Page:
Pierwszy raz w Indiach, na początek w New Delhi na starym miescie. Na piechotę przez Old Delhi. Uff- ciężko opisać. Atrybuty typu smog, głośno, ciasno, korki, masy ludzi, biurokracja, system kastowy wpadają jako pierwsze na myśl, opisują jednak tylko wycinek przeżyć. Do Delhi trzeba się przyzwyczaić, powiedziała sąsiadka w kolejce po bilety na dworcu. Zobaczymy, czy mi się uda.Read more
We had a day to fill in and had booked a local tour with hotel pick up to explore the Chandni Chowk market area/ try street food.
It was an experience! First the driver who picked us up barely spoke a word of English and we thought he was our guide. This is going to be good...NOT!! It took almost an hour to arrive at the starting point and we realised this was not our guide, merely the driver and we were relieved to find our guide was a rather bubbly young Indian man (named Anil I think) with a passion for food. That tour group was comprised of 9 people, including 7 Australians.
First we caught the metro - you pass through screening when entering public places - ladies one side, gents the other. Then started walking through the narrow market alleyways to our first food stop . It was actually upstairs like a small basic restaurant where we sampled 2 dishes. I cannot remember the name but they tasted ok. We moved on, pushing past throngs of people and really putting me out of my comfort zone.
Next stop and 2 more dishes, a samosa and a sweet fried pastry, eaten while standing in the middle of the alley. By this time Brad was feeling a bit dubious about the food as it really wasn't mating his health inspector eyes approval. By the 3rd stop which was 140yr old establishment famous for its fried bread type of dish, Brad declined any more food, especially after seeing one guy washing up in the drain, another sneeze into his hands and then continue kneading the dough... It was all too much for him.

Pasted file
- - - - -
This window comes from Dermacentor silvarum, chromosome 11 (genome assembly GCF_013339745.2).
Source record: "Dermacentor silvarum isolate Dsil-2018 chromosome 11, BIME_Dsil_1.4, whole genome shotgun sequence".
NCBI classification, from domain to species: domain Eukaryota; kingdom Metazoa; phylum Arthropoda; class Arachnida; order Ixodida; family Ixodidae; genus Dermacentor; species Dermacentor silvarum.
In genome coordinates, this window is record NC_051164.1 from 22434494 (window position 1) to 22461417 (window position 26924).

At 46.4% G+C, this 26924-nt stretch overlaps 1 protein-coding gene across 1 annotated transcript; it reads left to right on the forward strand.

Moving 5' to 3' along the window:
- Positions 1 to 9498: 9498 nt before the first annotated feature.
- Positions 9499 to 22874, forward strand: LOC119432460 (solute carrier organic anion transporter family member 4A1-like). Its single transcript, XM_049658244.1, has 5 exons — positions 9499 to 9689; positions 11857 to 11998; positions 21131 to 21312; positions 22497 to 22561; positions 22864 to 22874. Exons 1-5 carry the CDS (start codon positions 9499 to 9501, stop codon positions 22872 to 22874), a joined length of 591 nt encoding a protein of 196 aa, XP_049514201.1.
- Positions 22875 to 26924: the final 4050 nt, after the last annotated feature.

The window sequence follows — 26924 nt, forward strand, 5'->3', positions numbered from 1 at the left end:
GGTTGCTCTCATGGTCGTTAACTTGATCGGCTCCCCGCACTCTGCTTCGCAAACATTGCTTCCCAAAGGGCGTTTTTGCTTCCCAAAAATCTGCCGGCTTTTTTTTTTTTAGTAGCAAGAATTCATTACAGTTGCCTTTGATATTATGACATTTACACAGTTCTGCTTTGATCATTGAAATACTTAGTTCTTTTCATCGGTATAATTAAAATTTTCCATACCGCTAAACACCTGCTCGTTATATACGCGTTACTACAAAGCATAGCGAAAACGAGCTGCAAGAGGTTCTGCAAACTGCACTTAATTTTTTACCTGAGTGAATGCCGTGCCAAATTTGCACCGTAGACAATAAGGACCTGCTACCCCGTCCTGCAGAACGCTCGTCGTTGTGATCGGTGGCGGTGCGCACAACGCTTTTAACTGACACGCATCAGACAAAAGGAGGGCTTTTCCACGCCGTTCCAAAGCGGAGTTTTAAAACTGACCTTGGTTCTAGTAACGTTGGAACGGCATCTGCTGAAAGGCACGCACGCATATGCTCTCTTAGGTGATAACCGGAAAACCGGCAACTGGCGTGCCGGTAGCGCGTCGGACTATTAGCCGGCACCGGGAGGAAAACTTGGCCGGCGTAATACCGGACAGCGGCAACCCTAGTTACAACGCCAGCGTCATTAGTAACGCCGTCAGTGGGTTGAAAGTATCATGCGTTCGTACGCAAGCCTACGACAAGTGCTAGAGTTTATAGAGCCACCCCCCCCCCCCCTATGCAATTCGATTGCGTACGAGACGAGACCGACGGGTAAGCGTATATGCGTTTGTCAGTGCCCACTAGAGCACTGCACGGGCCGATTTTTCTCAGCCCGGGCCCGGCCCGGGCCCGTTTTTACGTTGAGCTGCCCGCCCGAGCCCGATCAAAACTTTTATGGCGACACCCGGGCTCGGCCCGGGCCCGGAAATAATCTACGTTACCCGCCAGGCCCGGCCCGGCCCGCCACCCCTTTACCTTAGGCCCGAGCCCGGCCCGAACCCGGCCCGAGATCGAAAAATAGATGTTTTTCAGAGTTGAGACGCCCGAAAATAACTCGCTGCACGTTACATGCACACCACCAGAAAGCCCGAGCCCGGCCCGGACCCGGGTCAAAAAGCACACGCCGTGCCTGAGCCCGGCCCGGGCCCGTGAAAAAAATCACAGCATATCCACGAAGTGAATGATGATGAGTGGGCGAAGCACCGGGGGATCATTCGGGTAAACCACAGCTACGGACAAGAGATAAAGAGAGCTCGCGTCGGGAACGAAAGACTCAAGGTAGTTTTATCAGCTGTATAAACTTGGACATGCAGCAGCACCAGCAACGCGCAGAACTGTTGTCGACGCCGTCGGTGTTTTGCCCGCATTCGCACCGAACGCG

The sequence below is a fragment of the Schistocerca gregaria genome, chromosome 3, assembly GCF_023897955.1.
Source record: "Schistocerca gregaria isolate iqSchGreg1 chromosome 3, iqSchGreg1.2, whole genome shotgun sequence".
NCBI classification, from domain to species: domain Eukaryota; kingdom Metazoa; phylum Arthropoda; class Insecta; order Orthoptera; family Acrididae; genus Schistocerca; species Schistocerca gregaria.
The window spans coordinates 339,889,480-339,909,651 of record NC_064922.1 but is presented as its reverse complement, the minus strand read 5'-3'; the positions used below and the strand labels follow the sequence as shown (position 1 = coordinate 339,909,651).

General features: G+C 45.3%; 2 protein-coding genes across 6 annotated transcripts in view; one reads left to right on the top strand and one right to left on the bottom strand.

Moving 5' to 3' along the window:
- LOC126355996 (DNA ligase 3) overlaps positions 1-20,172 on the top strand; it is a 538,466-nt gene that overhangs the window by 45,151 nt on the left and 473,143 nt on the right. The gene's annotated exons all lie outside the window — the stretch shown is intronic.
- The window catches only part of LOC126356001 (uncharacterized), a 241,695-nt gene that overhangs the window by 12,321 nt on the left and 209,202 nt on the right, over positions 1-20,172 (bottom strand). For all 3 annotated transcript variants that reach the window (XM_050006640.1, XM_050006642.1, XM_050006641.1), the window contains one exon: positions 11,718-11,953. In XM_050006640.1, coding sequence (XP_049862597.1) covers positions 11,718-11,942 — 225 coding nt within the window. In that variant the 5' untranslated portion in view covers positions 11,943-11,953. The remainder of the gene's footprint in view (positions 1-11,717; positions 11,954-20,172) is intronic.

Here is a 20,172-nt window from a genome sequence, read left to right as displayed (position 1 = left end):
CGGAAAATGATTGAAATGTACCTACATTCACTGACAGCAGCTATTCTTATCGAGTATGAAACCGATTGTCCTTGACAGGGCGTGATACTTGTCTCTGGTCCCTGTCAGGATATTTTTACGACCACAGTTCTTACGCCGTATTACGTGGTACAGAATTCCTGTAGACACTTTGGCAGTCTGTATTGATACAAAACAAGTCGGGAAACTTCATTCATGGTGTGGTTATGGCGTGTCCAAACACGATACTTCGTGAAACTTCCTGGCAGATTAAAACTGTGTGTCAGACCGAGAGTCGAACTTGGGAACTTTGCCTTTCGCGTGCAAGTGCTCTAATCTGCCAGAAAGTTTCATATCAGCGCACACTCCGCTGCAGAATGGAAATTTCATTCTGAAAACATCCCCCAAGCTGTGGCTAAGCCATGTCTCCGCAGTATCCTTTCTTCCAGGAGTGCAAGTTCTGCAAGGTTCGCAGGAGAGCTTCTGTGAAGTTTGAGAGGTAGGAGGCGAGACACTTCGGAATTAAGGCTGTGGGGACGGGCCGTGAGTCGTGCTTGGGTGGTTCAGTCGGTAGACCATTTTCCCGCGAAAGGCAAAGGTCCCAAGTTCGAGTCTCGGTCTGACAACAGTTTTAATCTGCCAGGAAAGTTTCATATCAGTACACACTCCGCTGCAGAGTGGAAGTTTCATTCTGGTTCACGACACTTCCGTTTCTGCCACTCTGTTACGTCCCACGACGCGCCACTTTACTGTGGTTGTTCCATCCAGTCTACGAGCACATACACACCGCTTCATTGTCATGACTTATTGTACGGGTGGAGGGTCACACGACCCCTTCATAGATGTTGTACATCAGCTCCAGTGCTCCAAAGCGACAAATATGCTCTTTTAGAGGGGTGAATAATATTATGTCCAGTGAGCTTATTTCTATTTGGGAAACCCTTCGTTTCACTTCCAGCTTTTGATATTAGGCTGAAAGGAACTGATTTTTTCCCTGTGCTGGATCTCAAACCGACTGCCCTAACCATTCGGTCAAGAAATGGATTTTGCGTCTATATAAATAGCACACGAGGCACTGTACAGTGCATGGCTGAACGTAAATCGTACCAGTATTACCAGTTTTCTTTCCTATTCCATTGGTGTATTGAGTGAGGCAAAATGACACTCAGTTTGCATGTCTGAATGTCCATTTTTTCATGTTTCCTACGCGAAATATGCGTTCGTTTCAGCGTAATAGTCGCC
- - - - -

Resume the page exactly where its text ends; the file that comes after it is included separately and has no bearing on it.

There was a quiet alleyway which had remnants of original Delhi architecture, quite old and it was a bit of a peaceful haven amongst all the chaos. Another stop for a lassi (yoghurt drink) and some sort of rice dessert. Then our guide wanted to show us a view from the top of the market place. So off we trot through the spice market where the smells were overwhelming. Everybody was coughing and sneezing, even the people who work in it every day. Up three or four flights of stairs, no lights, step and maybe a handrail if you are lucky. Finally, out on the rooftop to see the setting sun over Delhi and the views over the market and a nearby mosque.
The return to the starting point required more bustling through people, walking for about half an hour, back on the metro, the drive back to the hotel through the incredible Delhi traffic. This tour was an assault on the senses, the sights, the smells, the noise, the push and shove and even a taste of authentic Indian food. We were exhausted when we arrived home. It was really quite interesting though.Read more
Als einzige Weiße in dem Gassenwirrwarr von Old Delhi, haben wir schnell gelernt, das ein Lächeln die Situation zuverlässig entspannt. Sollte man den Kindern beibringen wollen, wie handwerkliche Berufe früher ausgeübt waren, nix wie nach Old Delhi. Schneider, Metzger, Bäcker und Andere, werken direkt vor Augen der Kunden in mickrigen , schmuddeligen Geschäften. Dazwischen alle Nase lang kleine Hinterhofmoscheen und winzige Hindutempel. Schwer durch zu kommen durch das Gedränge der Fussgänger, Rickschas und Mopeds, ergänzt von spielenden Kindern und Ziegen. (Agata)
Jako jedyni jasnoskórzy w gęstych zaułkach Old Delhi, szybko nauczyliśmy się, że za uśmiechem można wyczarować odprężoną atmosferę. Jeżeli chcecie opowiedzieć dzieciom o tradycyjnych zawodach, to nic, tylko do Old Delhi. Krawcowie, rzeźnicy, piekarze i inni, pracują bezpośrednio na oczach klientów, w mikrych, brudnawych klitkach, pomiędzy którymi modlą się muzułmanie w podwórkowych meczetach i hindusi w malutkich świątyniach. Ciężko się przecisnąć przez zatłok pieszych, riksz i motocykli, kompletowanych przez bawiące się hordy dzieci i kozy.Read more
You might also know this place by the following names:
Central Delhi, وسط دلهي, Distrito de Delhi central, मध्य दिल्ली, Distretto di Delhi Centro, Centraal-Delhi, Центральный Дели, मध्यदेहलीमण्डलम्, మధ్య ఢిల్లీ, Центральне Делі, 中德里